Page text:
Markets in everything the packing culture that is New York

The division of labor is indeed limited by the extent of the market:

New York City mommies with money to burn are hiring professional organizers to pack their kids’ trunks for summer camp — because their darlings can’t live without their 1,000-thread-count sheets.

Barbara Reich of Resourceful Consultants says she and other high-paid neat freaks have been inundated with requests — and the job is no small feat.

It takes three to four hours to pack for clients who demand that she fit all of the comforts of home in the luggage, including delicate touches like French-milled soaps and scented candles.

At $250 an hour, the cost for a well-packed kid can run $1,000.

There is more here, via the excellent Mark Thorson.


Something about opportunity cost comes to mind. And you can't expect a trophy wife to do packing or cooking. Giving birth by Caesarian and heavily medicated was probably the limits of her abilities.

I hope she was heavily medicated while her Caesarian was being performed.

If you go in to have a dental operation, do they say "okay, let's see how much pain you can take, and if you're struggling, you can have painkillers" or do they offer you painkillers until you don't feel any pain?

I have no objections to anyone wanting to go through the full pain of childbirth, but skipping said pain as much as possible strikes me as entirely sensible. (Me, I've done two forceps deliveries, one without much pain relief because low platelet levels meant I couldn't have an epidural, one with an epidural. The latter was much much better).

I'm not surprised that someone would pay for their kid's bags to be packed, but surely everyone in this class has regular help. I am surprised that an outside individual would be called in just for this task, when it requires intimate knowledge of the kid, what they like, etc.--and no other real skills.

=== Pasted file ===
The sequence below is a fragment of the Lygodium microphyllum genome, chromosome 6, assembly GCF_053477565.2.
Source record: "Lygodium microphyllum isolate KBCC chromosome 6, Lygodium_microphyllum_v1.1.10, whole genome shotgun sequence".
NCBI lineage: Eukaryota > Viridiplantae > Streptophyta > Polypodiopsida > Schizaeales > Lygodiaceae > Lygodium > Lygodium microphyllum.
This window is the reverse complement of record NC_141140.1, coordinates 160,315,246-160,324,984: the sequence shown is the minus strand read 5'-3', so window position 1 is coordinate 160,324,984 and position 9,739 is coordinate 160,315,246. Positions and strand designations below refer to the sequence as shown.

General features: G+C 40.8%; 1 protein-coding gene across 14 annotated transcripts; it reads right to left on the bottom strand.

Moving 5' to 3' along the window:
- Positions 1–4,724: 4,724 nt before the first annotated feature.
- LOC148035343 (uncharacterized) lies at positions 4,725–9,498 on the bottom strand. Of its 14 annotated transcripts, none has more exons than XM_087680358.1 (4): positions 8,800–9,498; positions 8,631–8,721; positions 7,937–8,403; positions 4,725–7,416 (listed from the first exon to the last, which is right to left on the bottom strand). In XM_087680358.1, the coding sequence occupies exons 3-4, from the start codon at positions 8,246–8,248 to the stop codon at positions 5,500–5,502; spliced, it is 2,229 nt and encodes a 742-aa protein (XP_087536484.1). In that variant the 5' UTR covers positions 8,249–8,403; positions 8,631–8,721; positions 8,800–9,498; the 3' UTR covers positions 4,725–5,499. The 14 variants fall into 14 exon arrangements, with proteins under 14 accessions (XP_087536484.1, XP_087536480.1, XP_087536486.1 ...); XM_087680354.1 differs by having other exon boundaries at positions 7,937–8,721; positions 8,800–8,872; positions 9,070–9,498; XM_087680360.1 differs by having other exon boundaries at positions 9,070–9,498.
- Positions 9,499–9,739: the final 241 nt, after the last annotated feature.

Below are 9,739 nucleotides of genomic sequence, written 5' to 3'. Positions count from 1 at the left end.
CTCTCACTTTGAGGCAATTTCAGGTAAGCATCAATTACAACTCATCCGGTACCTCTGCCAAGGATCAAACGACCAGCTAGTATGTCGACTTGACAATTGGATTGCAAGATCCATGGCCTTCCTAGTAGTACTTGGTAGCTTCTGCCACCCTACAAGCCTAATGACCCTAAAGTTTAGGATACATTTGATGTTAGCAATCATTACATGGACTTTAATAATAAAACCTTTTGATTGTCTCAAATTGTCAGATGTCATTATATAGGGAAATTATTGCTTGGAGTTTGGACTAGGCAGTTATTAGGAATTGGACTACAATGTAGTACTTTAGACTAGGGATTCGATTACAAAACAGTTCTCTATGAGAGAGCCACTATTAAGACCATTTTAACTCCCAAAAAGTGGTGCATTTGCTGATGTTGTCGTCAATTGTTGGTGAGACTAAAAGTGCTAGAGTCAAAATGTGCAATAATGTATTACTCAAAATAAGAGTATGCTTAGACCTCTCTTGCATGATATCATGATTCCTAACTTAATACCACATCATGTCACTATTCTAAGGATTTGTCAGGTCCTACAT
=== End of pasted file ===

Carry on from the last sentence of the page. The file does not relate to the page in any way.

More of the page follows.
I'm guessing this happened once or twice and is now a "trend". Of course the professional packers claim they have lots of orders--but it is in their interest to convince people that this is the cool thing to do, and you aren't a lone weirdo outlier if you pay $1000 for someone to pack a bag.

"I’m guessing this happened once or twice and is now a 'trend'"

Usually, it's the NY Times that famously runs these sort of pieces. I think their most recent was "The Monocle Returns as a Fashion Accessory" from March.

The Monocle is back?! High time I say!

Nicely played. This one was so well tee'd up I'm calling sock puppetry with 67% confidence.

About f*&king time!

We used to send our daughter to a Sports Camp in the summer, in the Perthshire highlands. Amongst other things they taught her to shoot. It's just as well because our back garden isn't big enough for shooting lessons and anyway I sold my rifle years ago.

I sold my rifle years ago.

shotguns are much better for defensive use.

What the devil are you talking about? I believe the proper use of the household firearm is in the fox hunt. I wasn't aware that common farm hands from the West Midlands were suddenly allowed here.

Oh. My. God. The plebs they allow into the military these days.

The only, the unique, acceptable way to kill a fox is with hounds. Guns should never ever be used.

We're living in the modern age, no reason the ladies shouldn't come along on our safaris and comport themselves appropriately. Just need to add a couple more porters to provide for the appropriate camping gear. And a professional packer to repack every time we move camp, naturally.

I wonder who will repack the stuff the spoiled brats when camp is over?

It is collected and donated to the poor.

New Yorkers are all so well-adjusted, their neurotic psychotherapists continually assure and reassure us and them.

To then reflect on just how influential New York is, Americans who get their news and entertainment delivered courtesy of NY venues all stand to become equally well-adjusted.

Then again, this could be but another symptom of cosmopolitan provincialism . . . .

It's just clickbait journalism, which apparently worked on all of us. Don't read so much into it. :-)

Please do not moan about this being a signal of rich people getting richer. There have always been professional camp packers in New York because there has always been a very large group wealthy enough to support a thriving market. The data prove that.

I'm not one to bash on the 1%, but the 1% of the 1% show us, that something is just not right in our age.